in retrospect, i think doing dissections was useful to me. i'm a city girl. learning i could deal with the squeamishness of seeing body parts exposed -- that was big.

liz said...

He's a thinker, that one.

Many of the fetal pigs sent for dissection are from stillbirths. We got a few very, very tiny ones for our lab last year that were certainly stillbirths. They're harder to work with, but are easier on the conscience.

liz said...

Remember, fetal pigs are just that: fetal. They haven't ever drawn breath (as that would make it hard to see certain aspects of the anatomy).

zhoen said...

Very dangerous, people who think around corners like that. (Which is good.)

KathyR said...

What a sweetie he is.

And I remember being threatened with the fetal pig and/or the frog but only had to do the cow eyeball.

Which was gross.

Busymomma66 said...

Ahhh, thank goodness for lab partners. I took all the notes and my friend at the time did all the dissecting.

My son (who just started 8th grade) has only done owl pellets. I don't know what he'd think of doing frogs, fetal pigs and such. Personally I'm with your son!!

Mike said...

I love it! Children are fantastic and look at the world in wonderful ways. I have just worked out you are female. Here in UK Joe is male and Jo female.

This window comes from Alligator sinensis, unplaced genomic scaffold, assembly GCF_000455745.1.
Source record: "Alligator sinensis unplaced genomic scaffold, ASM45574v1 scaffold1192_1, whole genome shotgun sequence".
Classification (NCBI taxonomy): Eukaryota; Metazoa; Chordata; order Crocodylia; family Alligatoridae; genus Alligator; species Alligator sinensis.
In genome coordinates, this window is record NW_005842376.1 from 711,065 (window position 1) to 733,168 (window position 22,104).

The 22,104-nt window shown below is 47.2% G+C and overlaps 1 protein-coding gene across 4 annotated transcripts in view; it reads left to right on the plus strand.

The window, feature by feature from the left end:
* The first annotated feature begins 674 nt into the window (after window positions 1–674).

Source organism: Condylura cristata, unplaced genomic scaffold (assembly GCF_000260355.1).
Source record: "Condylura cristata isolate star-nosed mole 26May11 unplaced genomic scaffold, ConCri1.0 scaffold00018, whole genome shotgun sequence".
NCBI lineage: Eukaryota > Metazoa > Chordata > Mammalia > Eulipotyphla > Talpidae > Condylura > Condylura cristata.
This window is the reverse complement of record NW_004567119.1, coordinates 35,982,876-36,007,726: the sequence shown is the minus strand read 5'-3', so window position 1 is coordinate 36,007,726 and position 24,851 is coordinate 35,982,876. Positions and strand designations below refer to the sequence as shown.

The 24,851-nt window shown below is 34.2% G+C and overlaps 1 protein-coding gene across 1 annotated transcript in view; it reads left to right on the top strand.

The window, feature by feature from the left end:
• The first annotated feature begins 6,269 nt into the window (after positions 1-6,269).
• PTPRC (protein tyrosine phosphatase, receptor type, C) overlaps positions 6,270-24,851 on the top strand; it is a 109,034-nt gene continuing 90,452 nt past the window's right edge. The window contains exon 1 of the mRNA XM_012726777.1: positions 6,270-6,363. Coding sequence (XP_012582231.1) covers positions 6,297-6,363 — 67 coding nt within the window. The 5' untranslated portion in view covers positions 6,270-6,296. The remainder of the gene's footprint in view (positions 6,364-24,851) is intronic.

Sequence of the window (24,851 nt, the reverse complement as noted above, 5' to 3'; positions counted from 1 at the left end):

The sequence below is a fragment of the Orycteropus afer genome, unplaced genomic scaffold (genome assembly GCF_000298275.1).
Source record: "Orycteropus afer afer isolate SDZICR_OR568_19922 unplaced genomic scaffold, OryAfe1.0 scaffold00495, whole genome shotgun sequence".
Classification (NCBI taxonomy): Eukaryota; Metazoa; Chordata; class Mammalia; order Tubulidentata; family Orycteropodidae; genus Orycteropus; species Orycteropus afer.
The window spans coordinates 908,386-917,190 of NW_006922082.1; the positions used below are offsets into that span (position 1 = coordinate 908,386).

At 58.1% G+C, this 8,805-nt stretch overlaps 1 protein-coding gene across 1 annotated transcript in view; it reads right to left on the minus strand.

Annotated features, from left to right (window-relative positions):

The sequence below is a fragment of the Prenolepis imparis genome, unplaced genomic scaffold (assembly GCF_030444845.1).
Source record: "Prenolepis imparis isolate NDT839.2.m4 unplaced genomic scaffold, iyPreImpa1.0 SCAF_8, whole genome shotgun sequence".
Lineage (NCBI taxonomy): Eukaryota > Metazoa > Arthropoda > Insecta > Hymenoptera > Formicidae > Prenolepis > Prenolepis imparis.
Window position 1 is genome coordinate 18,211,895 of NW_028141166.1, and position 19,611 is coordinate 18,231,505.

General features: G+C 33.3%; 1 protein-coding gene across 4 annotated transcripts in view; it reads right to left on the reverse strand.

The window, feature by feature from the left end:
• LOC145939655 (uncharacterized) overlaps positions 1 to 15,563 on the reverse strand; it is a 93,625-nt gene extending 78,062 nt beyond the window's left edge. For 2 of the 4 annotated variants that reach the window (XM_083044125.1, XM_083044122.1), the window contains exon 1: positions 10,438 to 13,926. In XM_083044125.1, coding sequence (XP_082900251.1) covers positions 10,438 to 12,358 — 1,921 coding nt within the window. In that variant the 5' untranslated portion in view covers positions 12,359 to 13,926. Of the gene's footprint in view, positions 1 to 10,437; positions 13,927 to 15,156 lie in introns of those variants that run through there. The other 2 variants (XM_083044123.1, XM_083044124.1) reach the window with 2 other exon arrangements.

Patti said...

We weren't allowed to decline doing what we thought was wrong, so I just skipped that day my class was dissecting fetal pigs.

Kyla said...

I love With-a-Why. What a cool kid.

And the photo is spectacular!

Rana said...

I did okay when the disections were limited to isolated body parts - heart, eyeball - but dealing with whole animals...

I really, really was into biology as a kid, but I couldn't overcome my feelings of distress when dealing with entire dead animals. There was the time when we were given a choice of watching a frog disection, or singing songs in the gym; I chose the disection, but became light-headed and had to leave. Then there was the moment when I realized that if I wanted to continue in AP biology, I would have to disect a cat senior year.

It's a shame, really, that disection was so essential. I think I would have made a good botanist, or a field biologist - neither of which depend on animal disection - but neither was an option unless you jumped the disection hurdle first.

A- said...

Is the sky really closer than it appears? Please do say it's so!